Above all, they make great cheeses! Both Paul and Kerry grew up on dairy farms in the local area, and Paul’s passion for cheese making has seen the dairy win a num- ber of awards, including the gold medal at shows in Brisbane and Melbourne. The dairy also supplies milk and kefir;; you may have seen their produce at local farmers’ markets. Paul and Kerry are generously offering the public the chance to taste a range of their cheeses on this farm visit. They will begin the milking early so that peo- ple can see how it’s done, and there will also be kids (baby goats) to pet.

This is a real working farm where the cheeses are made and packaged on site. There will also be ice cream available.

Highlights at a glance:

The opportunity to see best practice animal husbandry, food production and sustaina- bility.
A rare opportunity to enjoy a free tasting of these delicious cheeses.
Informative hosts

Wonderful views.


Parking: yes, signed
Wheelchair access: yes
Toilet: no…but toilet avail at three venues further along the road, including disabled. (See Tips on Page 2 and the Map)
Refreshments: cheese tasting and ice cream only.

Note: This event is open one day only. Tours on Sunday from 2 -4. Max 30-40 peo- ple. You’ll need sensible shoes, boots if it’s wet.

Toffee Apple Farm, 258 Upper Tuntable Falls Rd

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This five and a half acre organic farm is situated in the Tuntable Falls valley, which it shares with the Co-ordination Co-operative (from whom the owner leases a further five acres) and the smaller Walagala Community. Its backdrop is the beautiful forested hills, and it is bordered by Tuntable Creek, which provides the water supply. The owner and her family have lived here for nearly 8 years, enjoying a semi self- sufficient lifestyle, which includes baking bread and cakes and making cheese and quark.

With fruit trees, mainly citrus, a vegetable garden, chickens supplying eggs and a small herd of milking goats, there is always some fresh farm produce on the table. Milk production will start again at the beginning of September, when the goats are due to kid. There is also a cow and calf, though the cow is no longer milked, as she is quite old.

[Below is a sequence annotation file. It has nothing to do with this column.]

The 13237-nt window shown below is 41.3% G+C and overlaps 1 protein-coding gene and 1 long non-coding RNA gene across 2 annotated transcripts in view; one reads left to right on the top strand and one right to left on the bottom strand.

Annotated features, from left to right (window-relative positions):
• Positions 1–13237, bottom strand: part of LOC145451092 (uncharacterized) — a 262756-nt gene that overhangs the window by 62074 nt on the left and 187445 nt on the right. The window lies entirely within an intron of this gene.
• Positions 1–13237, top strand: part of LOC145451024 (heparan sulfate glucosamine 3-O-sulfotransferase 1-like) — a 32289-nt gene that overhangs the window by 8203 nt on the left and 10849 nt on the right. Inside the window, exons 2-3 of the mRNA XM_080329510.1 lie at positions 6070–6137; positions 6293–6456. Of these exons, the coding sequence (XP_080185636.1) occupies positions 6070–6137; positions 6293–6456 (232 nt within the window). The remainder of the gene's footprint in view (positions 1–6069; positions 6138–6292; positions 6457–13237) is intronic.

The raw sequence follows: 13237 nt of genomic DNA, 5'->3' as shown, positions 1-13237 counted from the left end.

The goats and cow come running to Silvia’s call, and she has provided a very nurturing and comfortable environment for them. The chickens have a spacious pen and free range during the day, and there is a small open barn where Silvia stores hay, which provides shelter for the goats and the cow and calf. Nearby are a number of compost bins, which utilise the animals’ bedding and manure to produce rich compost full of earthworms. This is used in the vegetable garden.

A lovely feature of the property is the creek; with a flat rock bed to sit on, small cascades running into pools deep enough for a swim, and behind it all the lush rainforest. It is the perfect place for quiet contemplation.

Sylvia will be serving morning and afternoon tea on the veranda, and her legendary cheesecake is a must to try. There will also be a stall selling small SE Asian craft objects for the family’s charity ‘Kids for Elephants’, which supports the rehabilitation of sick and injured Asian elephants. All proceeds from the weekend will go to this chari- ty.

Visitors are welcome to relax at the creek and it may be lovely to grab some of Sil- via’s cakes and picnic there. Rugs will be available for visitors to use. Be aware that the track leading down the bank to the flat creek area may present difficulties for anyone who is unsure on their feet. Children must be supervised at all times as the water is deep in places.

The name of the farm originates from the name of the family’s first goat, Toffee, and her daughter Apples. Note: The two dogs are friendly.

Highlights at a glance:

Small homely organic farm where the animals’ wellbeing is a priority.
Delicious morning/afternoon teas.
A chance to get close to goat kids and Silky chicks; children of all ages will love this. ‘Kids for Elephants’ charity stall.
Magical creek area.


toilet yes. Disabled toilet nearby—see tips on page 2.

Refreshments: morning and afternoon teas, delicious cheesecake a specialty.

Access: easy. Parking: yes, signed.

Tutti Fruitti Farm, 4148 Kyogle Road, Lillian Rock: Food Gardens

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The gardens on this large property have been created by a group of passionate gardeners who practice permaculture, bio-dynamics and organics in growing mostly fruits and vegetables. The three huge vegetable gardens are a testament to the effectiveness of these methods; all the plants are very vigorous and healthy. The hard work put into the gardens is evident; the beds are weed free and highly productive.

The gardeners here have planted hundreds of fruit and nut trees. There is a very large citrus orchard, and also many unusual varieties of fruit trees including yellow sapote, mamae sapote, rollina, soursop, jackfruit and yellow mangosteen.